For example, Affluent Sophisticates - a quarter of the boomer population - control 65 percent of boomer assets. At first glance, this appears to be a clear target for companies, but a closer look reveals a plethora of companies already targeting these consumers. Therefore, not every firm can serve Affluent Sophisticates and be profitable, and many companies will need to make strategic decisions about which segments to target.
Understanding risk has rewards
"Consumers generally have a poor understanding of risk," said Paul Blase, a Partner in Diamond's Insurance practice, and also one of the study's co-authors. "Most consumers tend to underestimate long-term risk and overestimate short-term risks, whether related to finances or health. This often leads to unnecessary worry-even as boomers under-prepare and under-insure themselves for the long term. Educating consumers about risk is the first step to helping them help themselves."
There is significant benefit to improving consumers' understanding of their own short- and long-term needs. Consumers who exhibit higher levels of financial confidence - regardless of income level-purchase a greater number of financial products and services than do their less-confident, less-educated counterparts. Consider the following:
59 percent of working baby boomers expect to rely heavily on Social Security, and 38 percent have saved less than $10,000 for retirement.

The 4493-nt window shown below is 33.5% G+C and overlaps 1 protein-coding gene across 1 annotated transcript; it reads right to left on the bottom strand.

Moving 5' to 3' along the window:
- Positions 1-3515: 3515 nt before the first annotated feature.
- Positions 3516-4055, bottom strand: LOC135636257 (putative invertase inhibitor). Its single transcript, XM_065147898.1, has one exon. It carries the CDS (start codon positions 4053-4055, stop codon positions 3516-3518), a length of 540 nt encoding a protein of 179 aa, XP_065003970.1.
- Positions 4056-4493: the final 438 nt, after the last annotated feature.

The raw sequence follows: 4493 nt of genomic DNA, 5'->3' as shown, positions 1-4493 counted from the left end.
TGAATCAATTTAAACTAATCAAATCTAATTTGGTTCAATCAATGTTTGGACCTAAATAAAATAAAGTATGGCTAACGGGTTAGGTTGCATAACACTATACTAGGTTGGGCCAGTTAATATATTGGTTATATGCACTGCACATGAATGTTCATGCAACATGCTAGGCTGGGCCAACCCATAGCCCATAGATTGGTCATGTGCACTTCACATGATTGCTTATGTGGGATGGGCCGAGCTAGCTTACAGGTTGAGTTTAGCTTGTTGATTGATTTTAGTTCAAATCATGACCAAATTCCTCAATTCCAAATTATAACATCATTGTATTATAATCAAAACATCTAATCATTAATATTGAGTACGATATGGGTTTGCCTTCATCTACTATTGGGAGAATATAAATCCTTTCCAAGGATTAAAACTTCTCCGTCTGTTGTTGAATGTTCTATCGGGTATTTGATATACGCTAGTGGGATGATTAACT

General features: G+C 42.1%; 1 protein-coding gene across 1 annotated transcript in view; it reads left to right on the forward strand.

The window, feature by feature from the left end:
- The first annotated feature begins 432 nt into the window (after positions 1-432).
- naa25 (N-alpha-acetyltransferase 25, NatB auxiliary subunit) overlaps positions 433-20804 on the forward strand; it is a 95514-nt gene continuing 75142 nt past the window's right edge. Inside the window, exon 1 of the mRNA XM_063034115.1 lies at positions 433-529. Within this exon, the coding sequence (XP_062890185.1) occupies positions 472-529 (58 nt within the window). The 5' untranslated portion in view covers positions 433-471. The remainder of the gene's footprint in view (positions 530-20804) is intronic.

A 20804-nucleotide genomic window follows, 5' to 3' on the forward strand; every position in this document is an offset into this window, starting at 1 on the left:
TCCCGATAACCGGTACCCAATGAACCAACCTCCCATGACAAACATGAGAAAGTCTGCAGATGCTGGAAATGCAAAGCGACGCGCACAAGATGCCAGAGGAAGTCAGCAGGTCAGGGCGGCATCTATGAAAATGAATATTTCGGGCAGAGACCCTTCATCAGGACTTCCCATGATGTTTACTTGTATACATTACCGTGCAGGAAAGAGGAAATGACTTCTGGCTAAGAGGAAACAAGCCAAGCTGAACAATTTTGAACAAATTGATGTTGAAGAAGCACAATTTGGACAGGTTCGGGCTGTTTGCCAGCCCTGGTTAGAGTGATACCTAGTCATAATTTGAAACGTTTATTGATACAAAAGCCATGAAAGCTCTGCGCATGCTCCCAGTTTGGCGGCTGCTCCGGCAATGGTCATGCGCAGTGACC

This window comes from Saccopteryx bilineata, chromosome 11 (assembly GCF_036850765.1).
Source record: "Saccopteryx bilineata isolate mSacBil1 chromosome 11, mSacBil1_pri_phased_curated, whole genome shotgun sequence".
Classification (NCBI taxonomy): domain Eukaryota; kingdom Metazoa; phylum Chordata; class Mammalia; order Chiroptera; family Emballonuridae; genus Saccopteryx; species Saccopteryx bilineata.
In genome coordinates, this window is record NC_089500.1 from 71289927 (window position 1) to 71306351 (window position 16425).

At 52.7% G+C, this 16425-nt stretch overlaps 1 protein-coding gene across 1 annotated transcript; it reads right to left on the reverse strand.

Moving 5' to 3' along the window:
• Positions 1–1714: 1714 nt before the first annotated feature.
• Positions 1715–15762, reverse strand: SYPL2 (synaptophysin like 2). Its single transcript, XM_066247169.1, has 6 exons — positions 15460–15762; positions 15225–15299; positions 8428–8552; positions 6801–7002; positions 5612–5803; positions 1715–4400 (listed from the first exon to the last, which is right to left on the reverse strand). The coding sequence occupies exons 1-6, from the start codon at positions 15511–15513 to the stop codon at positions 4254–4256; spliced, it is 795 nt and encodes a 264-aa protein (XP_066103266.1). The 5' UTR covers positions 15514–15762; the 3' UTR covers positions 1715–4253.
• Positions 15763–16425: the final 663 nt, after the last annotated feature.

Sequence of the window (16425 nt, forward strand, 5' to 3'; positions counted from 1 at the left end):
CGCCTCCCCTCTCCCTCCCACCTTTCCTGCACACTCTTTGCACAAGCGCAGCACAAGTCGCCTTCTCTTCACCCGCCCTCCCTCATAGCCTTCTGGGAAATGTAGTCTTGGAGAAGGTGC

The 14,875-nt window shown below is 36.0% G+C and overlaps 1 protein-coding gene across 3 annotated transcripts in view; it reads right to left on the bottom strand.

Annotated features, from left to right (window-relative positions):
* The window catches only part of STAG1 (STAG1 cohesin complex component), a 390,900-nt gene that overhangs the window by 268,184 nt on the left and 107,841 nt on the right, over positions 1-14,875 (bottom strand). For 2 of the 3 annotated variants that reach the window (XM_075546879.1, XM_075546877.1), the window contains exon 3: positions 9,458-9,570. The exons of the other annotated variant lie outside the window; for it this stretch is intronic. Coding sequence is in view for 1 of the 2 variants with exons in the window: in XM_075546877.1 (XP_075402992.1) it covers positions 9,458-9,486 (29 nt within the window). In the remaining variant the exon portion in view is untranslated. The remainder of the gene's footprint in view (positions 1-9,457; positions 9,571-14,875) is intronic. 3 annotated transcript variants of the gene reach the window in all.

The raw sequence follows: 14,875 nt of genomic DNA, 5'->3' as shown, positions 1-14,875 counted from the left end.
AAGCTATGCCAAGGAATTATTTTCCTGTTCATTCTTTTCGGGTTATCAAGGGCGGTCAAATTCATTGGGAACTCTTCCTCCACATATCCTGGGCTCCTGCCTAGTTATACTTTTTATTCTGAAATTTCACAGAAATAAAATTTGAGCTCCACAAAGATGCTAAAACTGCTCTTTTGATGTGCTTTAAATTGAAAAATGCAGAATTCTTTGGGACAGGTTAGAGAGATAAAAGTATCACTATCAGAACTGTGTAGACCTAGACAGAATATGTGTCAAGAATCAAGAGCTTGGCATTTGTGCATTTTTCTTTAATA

61 percent of respondents say they do not have the funds to support long-term care should they require it. Only 13 percent have long-term care insurance.
46 percent say they could not afford a medical emergency, yet only 21 percent have disability insurance.
What can companies take away from these findings? Banks, insurance companies, and financial advisory firms traditionally focused on managing specific risk characteristics-banks dealt with market risk and income risk, insurance carriers with mortality risk and morbidity risk, and financial advisors with longevity risk and market risk. But boomers need products that are more integrated, products that take into account how one type of risk affects another, according to the study.